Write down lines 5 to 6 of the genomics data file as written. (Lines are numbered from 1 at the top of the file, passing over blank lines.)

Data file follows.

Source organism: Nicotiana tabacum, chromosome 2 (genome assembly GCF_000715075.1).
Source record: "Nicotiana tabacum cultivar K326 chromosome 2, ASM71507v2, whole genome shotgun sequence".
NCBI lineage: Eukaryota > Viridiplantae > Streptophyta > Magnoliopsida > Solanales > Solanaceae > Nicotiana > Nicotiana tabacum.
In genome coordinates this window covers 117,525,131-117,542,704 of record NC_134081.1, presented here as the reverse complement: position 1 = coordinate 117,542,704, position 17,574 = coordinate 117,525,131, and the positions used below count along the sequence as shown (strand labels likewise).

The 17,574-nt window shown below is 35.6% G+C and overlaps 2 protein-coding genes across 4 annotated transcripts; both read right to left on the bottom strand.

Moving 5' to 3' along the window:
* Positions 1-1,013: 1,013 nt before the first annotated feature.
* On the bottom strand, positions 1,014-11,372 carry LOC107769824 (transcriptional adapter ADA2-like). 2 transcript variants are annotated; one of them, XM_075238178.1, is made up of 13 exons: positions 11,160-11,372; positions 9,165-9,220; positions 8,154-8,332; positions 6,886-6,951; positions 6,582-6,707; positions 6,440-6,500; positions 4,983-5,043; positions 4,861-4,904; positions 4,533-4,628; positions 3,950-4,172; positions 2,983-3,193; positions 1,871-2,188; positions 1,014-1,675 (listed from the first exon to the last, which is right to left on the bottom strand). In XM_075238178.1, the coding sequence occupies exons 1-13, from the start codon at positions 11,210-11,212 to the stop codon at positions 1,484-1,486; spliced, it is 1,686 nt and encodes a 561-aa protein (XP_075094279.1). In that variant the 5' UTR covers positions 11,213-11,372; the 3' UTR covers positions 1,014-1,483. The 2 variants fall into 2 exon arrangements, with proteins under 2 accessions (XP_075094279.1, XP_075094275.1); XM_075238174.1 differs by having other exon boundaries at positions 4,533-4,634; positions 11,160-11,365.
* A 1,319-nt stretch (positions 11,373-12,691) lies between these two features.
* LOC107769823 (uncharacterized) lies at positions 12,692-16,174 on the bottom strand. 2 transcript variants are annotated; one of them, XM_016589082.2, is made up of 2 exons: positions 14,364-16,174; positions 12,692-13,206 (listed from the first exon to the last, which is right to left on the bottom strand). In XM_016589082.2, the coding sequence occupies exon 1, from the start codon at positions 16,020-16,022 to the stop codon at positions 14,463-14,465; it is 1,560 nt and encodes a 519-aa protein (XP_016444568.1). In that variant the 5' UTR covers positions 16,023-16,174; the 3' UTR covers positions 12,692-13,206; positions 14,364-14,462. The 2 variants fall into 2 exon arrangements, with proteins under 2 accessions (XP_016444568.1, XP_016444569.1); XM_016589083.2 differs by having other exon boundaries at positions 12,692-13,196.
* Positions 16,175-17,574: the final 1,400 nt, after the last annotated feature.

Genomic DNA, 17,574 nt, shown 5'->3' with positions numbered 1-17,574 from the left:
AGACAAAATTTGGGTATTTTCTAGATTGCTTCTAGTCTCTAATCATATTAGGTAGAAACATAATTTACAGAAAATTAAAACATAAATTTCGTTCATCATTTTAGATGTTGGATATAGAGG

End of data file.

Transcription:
The 17,574-nt window shown below is 35.6% G+C and overlaps 2 protein-coding genes across 4 annotated transcripts; both read right to left on the bottom strand.

Moving 5' to 3' along the window: